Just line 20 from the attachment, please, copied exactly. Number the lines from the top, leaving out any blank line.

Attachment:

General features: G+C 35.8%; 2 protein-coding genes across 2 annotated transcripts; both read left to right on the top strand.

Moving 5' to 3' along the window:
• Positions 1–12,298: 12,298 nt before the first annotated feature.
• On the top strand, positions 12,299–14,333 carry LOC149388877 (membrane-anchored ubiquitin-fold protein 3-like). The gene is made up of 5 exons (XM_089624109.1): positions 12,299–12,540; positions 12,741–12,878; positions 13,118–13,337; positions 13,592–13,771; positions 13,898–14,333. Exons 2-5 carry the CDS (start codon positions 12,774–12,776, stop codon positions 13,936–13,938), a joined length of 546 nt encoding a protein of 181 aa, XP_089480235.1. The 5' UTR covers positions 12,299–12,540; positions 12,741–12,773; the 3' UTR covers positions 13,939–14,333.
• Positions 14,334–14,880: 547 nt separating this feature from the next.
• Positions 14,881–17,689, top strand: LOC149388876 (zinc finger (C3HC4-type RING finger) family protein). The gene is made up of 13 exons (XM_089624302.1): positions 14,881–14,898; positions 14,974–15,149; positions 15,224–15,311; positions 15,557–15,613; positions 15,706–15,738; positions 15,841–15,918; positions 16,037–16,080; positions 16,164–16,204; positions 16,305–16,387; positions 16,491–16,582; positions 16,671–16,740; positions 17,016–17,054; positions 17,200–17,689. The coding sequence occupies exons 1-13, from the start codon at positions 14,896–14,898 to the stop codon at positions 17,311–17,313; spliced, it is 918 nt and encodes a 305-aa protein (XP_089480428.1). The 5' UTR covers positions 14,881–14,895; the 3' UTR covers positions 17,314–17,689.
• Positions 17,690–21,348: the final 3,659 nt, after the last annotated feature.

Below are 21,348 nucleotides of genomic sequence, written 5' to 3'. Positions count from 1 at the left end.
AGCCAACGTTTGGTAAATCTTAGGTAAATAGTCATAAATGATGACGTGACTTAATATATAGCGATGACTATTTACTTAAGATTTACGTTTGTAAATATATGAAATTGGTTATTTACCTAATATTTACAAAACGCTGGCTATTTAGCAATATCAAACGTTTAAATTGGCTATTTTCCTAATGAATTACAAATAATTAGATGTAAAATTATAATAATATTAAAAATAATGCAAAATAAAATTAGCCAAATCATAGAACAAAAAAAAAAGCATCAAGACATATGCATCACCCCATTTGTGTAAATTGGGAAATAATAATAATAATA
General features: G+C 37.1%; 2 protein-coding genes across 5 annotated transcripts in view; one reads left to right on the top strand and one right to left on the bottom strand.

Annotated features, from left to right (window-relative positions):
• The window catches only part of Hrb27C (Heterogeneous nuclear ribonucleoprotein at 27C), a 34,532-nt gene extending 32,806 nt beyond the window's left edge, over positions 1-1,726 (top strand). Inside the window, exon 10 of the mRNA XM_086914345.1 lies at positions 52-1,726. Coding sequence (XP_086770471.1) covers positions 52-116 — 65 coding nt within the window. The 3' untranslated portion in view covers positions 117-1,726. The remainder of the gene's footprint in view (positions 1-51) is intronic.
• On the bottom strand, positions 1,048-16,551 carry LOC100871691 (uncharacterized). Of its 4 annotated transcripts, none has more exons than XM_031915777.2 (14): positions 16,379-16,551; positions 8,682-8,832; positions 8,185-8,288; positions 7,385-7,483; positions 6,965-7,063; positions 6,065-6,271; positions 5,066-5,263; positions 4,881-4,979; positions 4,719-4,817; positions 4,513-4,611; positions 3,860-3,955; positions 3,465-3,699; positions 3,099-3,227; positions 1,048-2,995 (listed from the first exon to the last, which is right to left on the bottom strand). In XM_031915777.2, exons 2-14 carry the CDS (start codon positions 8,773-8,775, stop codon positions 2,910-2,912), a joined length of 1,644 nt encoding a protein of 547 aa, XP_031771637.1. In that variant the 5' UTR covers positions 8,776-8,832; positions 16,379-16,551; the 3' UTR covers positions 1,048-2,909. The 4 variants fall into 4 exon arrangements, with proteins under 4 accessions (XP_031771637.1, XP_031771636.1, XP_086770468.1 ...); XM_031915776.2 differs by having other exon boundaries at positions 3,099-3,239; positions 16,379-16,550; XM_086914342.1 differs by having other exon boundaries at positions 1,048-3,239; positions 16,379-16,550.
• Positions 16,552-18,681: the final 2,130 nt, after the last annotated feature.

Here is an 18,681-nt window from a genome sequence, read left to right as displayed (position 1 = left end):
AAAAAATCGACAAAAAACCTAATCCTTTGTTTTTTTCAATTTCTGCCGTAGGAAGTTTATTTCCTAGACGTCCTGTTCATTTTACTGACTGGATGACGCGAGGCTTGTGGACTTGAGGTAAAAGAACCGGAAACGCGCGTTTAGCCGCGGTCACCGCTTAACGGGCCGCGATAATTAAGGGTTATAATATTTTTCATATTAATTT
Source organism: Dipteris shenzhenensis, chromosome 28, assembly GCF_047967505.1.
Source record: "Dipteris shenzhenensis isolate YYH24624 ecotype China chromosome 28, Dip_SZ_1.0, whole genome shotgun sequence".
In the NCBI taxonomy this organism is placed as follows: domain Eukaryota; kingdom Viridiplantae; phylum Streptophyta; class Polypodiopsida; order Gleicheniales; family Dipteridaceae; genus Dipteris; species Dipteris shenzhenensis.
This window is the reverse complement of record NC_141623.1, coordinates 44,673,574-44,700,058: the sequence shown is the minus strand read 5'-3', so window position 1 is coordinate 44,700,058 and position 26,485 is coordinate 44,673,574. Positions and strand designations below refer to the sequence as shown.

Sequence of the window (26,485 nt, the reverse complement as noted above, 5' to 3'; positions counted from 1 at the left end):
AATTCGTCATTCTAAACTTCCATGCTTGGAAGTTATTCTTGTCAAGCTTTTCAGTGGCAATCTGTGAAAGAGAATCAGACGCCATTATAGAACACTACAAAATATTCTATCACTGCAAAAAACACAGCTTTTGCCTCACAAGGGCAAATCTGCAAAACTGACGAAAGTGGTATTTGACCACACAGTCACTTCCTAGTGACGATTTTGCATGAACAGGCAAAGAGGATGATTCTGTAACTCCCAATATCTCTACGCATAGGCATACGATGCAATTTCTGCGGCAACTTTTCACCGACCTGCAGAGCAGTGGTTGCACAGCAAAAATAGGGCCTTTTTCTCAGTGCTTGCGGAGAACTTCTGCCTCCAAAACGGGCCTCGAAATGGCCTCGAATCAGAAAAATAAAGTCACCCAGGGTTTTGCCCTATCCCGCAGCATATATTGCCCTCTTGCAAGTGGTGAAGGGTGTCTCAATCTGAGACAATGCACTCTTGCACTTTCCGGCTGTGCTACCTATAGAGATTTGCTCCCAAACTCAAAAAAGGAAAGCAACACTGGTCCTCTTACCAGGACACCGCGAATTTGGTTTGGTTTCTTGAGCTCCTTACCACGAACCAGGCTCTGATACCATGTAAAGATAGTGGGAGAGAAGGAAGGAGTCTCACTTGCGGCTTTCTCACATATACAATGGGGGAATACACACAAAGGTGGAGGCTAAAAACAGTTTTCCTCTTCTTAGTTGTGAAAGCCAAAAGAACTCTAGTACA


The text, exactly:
This window is the reverse complement of record NC_141623.1, coordinates 44,673,574-44,700,058: the sequence shown is the minus strand read 5'-3', so window position 1 is coordinate 44,700,058 and position 26,485 is coordinate 44,673,574. Positions and strand designations below refer to the sequence as shown.